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Legal Education and Professional Practice
Benefiting from and utilising inter-disciplinary methodologies (sociological, historical, cultural etc.), scholars working within this group have produced leading theoretical work, which has led to direct engagement with key policy-makers such as the Ministry of Justice and the Law Society. Scholars in this group have projects planned or in progress on Canadian Legal Academics, diversity in the legal profession, and the role and purpose of legal education. This group includes those with a broader engagement in professional practice, including work specifically addressing sentencing issues.
Scholars within interests in these areas include:
Dr Nicola Barker
Professor Tony Bradney
Professor Fiona Cownie
Dr Andrew Francis
Dr Lieve Gies
Dr Rosie Harding
Dr Jane Krishnadas
Professor Martin Wasik
Key recent and forthcoming publications include:
Bradney, A. "Stakeholders in the University Law School"; in F Cownie (ed) Stakeholders and the University Law School Hart Publishing (2010) pp 225-246
Bradney, A. "Micropolitics and the Preservation of Academic Autonomy in British University Law Schools" (2009) 3 Canadian Legal Education Annual Review/Revue de l'enseignment de droit au Canada pp 115-131
Cownie, F. (2009) "Teaching, professional identity and academic lawyers: Canada and England- a comparative perspective" Canadian Legal Education Annual Review (in press)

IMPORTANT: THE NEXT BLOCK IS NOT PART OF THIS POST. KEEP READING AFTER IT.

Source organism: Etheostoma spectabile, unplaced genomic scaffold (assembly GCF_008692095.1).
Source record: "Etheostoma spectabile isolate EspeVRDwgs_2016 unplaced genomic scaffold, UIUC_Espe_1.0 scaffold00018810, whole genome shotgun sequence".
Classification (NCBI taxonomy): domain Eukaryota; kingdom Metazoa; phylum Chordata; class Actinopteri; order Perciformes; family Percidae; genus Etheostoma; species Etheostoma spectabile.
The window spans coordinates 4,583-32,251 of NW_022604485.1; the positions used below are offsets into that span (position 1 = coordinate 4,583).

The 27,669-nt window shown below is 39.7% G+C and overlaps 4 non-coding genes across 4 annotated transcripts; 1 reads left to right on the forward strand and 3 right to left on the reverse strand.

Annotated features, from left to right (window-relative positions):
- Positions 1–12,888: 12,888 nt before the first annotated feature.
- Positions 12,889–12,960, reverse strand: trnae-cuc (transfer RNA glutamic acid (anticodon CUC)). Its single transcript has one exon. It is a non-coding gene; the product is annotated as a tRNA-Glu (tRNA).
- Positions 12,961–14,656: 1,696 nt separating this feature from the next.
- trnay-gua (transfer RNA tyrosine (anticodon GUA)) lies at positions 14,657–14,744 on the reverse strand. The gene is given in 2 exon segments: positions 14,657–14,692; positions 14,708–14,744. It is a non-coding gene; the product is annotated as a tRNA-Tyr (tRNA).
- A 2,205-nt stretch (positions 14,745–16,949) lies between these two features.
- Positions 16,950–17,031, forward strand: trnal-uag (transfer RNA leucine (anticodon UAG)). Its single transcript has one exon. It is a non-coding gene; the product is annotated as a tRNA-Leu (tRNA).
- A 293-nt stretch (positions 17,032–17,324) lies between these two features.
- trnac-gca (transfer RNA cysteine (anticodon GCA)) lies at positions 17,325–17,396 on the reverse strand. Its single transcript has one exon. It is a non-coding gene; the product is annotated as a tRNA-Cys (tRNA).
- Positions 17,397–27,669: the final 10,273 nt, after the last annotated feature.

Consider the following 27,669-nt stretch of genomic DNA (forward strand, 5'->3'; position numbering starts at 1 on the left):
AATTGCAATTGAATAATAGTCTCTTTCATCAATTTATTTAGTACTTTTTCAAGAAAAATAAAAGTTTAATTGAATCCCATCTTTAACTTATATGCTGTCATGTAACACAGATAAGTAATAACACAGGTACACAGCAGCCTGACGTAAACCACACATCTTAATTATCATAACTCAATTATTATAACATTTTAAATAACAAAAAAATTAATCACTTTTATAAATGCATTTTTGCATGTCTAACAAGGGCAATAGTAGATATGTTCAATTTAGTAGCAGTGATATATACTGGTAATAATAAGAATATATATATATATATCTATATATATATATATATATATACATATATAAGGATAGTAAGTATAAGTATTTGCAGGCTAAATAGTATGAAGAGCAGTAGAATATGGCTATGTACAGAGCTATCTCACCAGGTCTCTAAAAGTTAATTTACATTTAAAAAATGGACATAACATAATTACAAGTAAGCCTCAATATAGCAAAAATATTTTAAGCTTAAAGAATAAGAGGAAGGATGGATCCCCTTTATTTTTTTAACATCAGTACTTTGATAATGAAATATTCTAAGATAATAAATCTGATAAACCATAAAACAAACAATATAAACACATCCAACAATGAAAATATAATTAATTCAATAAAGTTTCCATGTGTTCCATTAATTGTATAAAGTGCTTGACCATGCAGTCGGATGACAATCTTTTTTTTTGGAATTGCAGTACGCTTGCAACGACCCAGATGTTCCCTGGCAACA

Cownie, F. (ed) (2009) Stakeholders in the Law School Hart Publishing, Oxford
Francis, A. At the Edge of Law: Emergent and Divergent Models of Legal Professionalism (Ashgate, forthcoming 2011).
Francis, A. (2009)"After Dark and Out in the Cold: part-time law students and the myth of 'equivalency'" (with I.McDonald) (2009) 36(2) Journal of Law and Society pp.220-47
Harding, Francis and Krishnadas - Law in Action: integrating social justice issues into the curriculum using clinical legal education (http://www.ukcle.ac.uk/newsevents/lilac/2010/papers/harding.html)
Wasik, M. "Sentencing guidelines in England and Wales: state of the art?"  Criminal Law Review 253-263.
Members of LEAPP, present widely nationally and internationally on funded research, which seeks to demonstrate research excellence with a high policy impact and relevance. Recent examples of this engagement include the research workshop organised by Dr Francis and hosted at the Legal Services Board on the 10th June 2010 - see further http://www.ukcle.ac.uk/research/projects/francis.html, and Dr Francis'work with STEP, see http://www.stepjournal.org/journal_archive/2010/step_journal_may_2010/crossing_disciplines.aspx
Professors Bradney and Cownie play a leading role in the international legal education community, particularly through their work in the Legal Education Research Group of the Working Group on the Legal Professions, which is affiliated to the International Sociology Association.
We would be interesting in hearing from any prospective post-graduate student interested in pursuing work in these areas of interest.